I owe someone a hat tip for this but have no recollection of who sent it.
From the Social Science Research Network:
Taxes, Lawyers, and the Decline of Witch Trials in France
Noel D. Johnson
George Mason University - Department of Economics; George Mason University - Mercatus Center
George Mason University - Department of Economics
October 21, 2011
GMU Working Paper in Economics No. 11-47
This paper explores the rise of the fiscal state in the early modern period and its impact on legal capacity. To measure legal capacity, we establish that witchcraft trials were more likely to take place where the central state had weak legal institutions. Combining data on the geographic distribution of witchcraft trials with unique panel data on tax receipts across 21 French regions, we nd that the rise of the tax state can account for much of the decline in witch trials during this period. Further historical evidence supports our hypothesis that higher taxes led to better legal institutions.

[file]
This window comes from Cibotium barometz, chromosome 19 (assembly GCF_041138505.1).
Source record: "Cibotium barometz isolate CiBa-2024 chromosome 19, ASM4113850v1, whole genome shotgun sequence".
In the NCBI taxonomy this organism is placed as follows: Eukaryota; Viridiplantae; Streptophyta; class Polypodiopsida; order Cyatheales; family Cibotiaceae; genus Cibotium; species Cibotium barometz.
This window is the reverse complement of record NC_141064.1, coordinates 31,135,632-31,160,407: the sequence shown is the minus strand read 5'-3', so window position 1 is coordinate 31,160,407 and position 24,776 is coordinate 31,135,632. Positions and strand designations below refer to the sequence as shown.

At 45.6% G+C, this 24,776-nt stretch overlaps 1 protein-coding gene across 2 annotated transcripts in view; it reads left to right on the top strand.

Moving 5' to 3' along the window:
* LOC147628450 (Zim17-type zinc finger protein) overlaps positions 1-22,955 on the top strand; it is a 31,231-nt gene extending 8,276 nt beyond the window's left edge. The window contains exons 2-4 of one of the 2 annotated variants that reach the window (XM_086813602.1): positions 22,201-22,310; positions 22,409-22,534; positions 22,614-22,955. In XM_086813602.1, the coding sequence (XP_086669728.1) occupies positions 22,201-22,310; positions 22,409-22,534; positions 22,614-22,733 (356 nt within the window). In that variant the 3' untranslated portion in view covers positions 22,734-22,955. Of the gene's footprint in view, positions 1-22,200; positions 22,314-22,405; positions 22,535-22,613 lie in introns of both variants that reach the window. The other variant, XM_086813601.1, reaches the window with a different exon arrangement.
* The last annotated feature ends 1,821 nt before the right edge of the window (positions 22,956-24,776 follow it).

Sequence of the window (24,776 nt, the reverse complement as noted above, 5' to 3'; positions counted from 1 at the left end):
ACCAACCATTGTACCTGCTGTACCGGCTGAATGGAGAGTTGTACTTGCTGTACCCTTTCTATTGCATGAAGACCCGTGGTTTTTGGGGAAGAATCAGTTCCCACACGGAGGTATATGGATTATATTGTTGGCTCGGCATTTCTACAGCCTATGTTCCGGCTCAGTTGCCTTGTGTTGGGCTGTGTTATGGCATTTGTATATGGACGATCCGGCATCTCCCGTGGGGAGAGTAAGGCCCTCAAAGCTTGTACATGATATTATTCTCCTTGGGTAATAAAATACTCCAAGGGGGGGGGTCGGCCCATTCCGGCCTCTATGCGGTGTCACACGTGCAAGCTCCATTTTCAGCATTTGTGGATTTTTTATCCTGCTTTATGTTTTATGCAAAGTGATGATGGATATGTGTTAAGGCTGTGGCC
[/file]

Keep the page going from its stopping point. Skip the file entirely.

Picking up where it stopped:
Number of Pages in PDF File: 46
Keywords: Rule of Law, Witchcraft, France, Institutions, Fiscal Capacity, Legal Capacity